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America’s first Generation Z congressman can’t find an apartment in Washington

Maxwell Alejandro Frost I just got a job that pays $174,000 a year. But America’s first Gen Z congressman still can’t find an apartment in Washington.

A Democrat in Orlando tweeted that the US capital has no place to live.

“I just applied for an apartment in DC and I told him my credit was really bad,” Frost posted. “He said I was fine. I got rejected and lost my apartment and my application fee. This is not for people who don’t have money yet.”

It’s no surprise that Frost’s credit card is maxed out. 25 year old winner shock victory This fall, he defeated a longtime Democratic leader in free seats, including an incumbent state senator and two former members of Congress, in the Democratic primary for Florida’s 10th congressional district.

He told Florida Politics that simply running for office would mean sacrificing his income. In his year before winning the election, he worked long hours seven days a week and campaigned for a rare vacancy in the U.S. House of Representatives. So he had to quit his full-time job.But it also needed capital, so the young political activist was now famous drove an uber At night like a daytime campaign. That rideshare money was still not enough to pay all his bills, and he also had a lot of personal debt.

“As far as going into the office, the system that serves, especially in Washington, D.C., wasn’t really built for working-class people, poor people, or people with a troubled past.

After his story received considerable attention on Twitter, Frost tried to explain it online.

“It’s not magic that won a very difficult race,” Frost wrote. “For that primary, I quit my full-time job because I knew that to win at 25, I would have to be a full-time candidate. Seven days a week, 10-12 hours a day. It’s not sustainable or right, but it’s what we had to do.

“As a candidate, you cannot give yourself a scholarship or anything until the end of the campaign.

He’s not the first politician to have trouble with his rent after his commute. Alexandria Ocasio Cortez After winning a seat in parliament in 2018, famous for struggling Even in the Washington housing market.

Of course, there are other ways of dealing with the situation. Many members of Congress share housing together.This situation was satirized in the Amazon Prime series nearly a decade ago. alpha house.

Still, other members chose to sleep in the office either because of housing issues or as a public demonstration of financial responsibility. Cut Camacthe Gainesville Republican elected to the House of Representatives in 2020, recent roundtable she is doing the same now.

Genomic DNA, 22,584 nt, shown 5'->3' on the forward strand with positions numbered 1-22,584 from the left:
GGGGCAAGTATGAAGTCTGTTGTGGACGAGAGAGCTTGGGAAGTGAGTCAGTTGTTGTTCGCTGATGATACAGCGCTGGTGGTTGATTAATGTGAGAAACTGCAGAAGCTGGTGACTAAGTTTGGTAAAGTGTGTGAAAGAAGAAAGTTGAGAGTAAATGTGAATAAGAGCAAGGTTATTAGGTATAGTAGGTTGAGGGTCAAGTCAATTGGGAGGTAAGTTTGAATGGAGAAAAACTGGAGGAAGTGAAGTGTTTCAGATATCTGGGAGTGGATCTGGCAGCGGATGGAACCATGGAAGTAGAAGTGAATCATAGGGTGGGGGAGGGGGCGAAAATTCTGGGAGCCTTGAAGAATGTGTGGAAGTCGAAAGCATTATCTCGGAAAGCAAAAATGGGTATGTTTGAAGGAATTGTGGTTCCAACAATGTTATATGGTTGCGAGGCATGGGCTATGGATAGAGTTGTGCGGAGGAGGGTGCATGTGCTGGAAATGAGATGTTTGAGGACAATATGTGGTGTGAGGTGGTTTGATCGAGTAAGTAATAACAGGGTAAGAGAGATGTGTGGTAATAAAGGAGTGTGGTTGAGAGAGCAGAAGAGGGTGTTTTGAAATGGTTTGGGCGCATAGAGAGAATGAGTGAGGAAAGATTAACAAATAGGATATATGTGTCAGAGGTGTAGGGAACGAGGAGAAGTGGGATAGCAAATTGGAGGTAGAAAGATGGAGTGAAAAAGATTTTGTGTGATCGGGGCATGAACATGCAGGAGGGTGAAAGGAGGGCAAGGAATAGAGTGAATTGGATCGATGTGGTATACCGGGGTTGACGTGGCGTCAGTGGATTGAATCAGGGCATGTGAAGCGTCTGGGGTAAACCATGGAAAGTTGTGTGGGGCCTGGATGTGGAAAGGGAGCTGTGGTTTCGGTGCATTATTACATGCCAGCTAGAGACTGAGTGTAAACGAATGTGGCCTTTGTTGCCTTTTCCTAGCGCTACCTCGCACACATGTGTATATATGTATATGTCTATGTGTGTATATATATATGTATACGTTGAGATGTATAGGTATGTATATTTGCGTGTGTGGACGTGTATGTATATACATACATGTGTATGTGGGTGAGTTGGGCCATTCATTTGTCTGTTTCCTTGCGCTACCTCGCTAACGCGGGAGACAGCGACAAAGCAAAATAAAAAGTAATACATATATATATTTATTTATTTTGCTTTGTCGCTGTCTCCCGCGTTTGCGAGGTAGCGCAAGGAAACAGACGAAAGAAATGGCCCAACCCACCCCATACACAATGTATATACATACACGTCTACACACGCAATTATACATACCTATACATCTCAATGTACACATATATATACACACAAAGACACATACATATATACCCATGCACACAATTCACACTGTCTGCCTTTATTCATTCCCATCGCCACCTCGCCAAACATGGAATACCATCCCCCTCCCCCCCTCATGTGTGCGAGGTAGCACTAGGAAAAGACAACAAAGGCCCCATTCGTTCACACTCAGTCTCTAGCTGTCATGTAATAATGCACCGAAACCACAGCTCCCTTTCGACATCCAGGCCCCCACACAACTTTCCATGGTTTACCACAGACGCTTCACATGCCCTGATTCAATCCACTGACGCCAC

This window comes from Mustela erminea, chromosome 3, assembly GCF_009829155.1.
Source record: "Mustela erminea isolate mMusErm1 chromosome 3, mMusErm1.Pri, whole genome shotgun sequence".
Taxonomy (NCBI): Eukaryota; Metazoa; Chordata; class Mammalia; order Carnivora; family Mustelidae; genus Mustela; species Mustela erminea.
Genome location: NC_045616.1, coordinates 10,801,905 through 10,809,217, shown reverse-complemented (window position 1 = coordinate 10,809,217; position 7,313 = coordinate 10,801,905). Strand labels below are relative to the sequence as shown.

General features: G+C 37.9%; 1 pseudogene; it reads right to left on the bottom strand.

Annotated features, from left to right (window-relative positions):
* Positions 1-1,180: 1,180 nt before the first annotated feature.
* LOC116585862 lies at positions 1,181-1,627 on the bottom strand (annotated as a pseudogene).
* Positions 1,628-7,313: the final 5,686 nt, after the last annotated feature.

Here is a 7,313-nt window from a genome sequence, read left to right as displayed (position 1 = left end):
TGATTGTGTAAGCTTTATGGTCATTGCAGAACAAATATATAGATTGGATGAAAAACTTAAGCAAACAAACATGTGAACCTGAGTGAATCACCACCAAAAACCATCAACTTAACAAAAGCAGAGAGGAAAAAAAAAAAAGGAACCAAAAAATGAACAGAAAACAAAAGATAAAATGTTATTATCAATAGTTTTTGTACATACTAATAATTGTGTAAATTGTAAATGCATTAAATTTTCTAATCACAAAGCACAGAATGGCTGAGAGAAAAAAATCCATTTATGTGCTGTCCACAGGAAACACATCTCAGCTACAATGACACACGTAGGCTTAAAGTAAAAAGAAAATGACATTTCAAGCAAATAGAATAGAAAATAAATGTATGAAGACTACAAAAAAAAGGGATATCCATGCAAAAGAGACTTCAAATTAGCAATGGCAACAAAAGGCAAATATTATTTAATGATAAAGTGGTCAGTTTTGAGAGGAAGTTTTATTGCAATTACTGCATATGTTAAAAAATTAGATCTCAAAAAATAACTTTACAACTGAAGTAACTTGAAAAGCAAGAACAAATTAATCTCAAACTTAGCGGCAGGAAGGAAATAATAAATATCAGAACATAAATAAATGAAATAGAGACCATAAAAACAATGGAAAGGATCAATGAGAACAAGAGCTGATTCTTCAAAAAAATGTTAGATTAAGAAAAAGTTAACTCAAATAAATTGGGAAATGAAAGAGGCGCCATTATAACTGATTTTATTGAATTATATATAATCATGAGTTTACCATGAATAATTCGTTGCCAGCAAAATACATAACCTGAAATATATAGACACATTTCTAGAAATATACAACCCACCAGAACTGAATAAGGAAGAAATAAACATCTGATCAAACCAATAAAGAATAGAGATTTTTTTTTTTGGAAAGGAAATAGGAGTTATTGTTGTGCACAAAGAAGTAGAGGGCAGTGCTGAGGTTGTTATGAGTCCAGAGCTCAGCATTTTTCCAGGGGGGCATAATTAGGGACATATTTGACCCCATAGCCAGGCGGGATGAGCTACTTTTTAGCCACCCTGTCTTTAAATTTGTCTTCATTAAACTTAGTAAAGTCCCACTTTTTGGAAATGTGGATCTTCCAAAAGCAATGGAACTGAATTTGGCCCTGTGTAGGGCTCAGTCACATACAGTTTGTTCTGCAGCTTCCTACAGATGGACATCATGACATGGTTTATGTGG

“It’s a little like college,” Kamak said. “We’re moving now and I’m sleeping in the office, so the dorm is completely overcrowded.”

I don’t know if that’s the best personal path for Frost.

“I got a lot of advice from both older and younger members,” he said. In my opinion MPs don’t have to sleep in their offices. This is hard work and you should be able to go home and sleep on your bed instead of your couch. You don’t want an intern to come to the office at 7am and find you still wearing your boxers. To be honest, I prefer sleeping on the couch to sleeping in the office. “

That’s what he’s done through many orientations. In particular, new members of Congress will not receive their first paycheck until one month after taking office on January 3rd.

In particular, Frost learned through Orientation Grapevine that most members living in the office were Republicans. That was true for a while, and after the Republican “Contract with America” ​​revolution in 1994, the practice became fashionable.

When the new Democratic majority considered banning the practice in 2019, many bunk bed members protested, saying keeping mattresses in offices wasn’t just a political statement.

“I had an apartment for about the first nine months when I came here, and the rent was higher than the mortgage on my house. Rick Crawford Arkansas Northwest Arkansas Democratic Gazette “It doesn’t make much sense economically.”

And prices have only increased in the last few years.according to rent cafeIn Washington, the average rent is now $2,335 a month, and the average apartment size is just 746 square feet.

The fact that so many Republican lawmakers are bedridden for this purpose makes Frost question whether there is a bipartisan desire to tackle affordable housing. If you need public housing in your city, you might think you’ll need to make up for it in the major cities.

And of course, Mr. Frost’s housing problem isn’t limited to the Washington market. He represents the Central Florida area, which is at the center of the affordable housing crisis in his home state.Rent Cafe shows the average price of rent in orlando It costs about $1,937 and has an average size of 962 square feet.

Mr. Frost spends about two-thirds of the year in the Florida market and more than the other third in Washington, maintaining homes in both areas. But on a congressman’s salary, it’s doable, and he expects his credit to be in good standing a year from now.

The price, or worse, credit checks and application fees, could prove devastating for many of his voters. I lost my application fee, but I’ve heard stories of people losing over $150 in fees and applying again at the next place they looked.

As for members, he hopes the parliamentary modernization committee will consider changes to make public services more accessible.

“Some things you don’t need,” he said. “Billionaires can get places. not.”

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